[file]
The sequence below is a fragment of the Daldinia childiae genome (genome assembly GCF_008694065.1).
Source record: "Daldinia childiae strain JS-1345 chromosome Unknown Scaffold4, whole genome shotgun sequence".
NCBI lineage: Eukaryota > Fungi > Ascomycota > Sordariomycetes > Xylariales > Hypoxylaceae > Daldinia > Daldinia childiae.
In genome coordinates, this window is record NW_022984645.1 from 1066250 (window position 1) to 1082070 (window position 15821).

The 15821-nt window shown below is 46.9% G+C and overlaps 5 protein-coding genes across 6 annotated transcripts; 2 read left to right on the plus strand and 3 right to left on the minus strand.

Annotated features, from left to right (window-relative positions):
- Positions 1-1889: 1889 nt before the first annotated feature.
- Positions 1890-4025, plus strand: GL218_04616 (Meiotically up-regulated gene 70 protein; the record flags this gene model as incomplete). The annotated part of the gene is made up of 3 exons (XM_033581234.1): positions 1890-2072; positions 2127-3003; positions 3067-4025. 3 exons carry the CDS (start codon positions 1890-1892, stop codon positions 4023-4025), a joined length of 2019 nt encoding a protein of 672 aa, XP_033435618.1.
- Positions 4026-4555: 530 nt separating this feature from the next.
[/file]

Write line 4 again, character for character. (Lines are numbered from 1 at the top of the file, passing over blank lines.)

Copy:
In genome coordinates, this window is record NW_022984645.1 from 1066250 (window position 1) to 1082070 (window position 15821).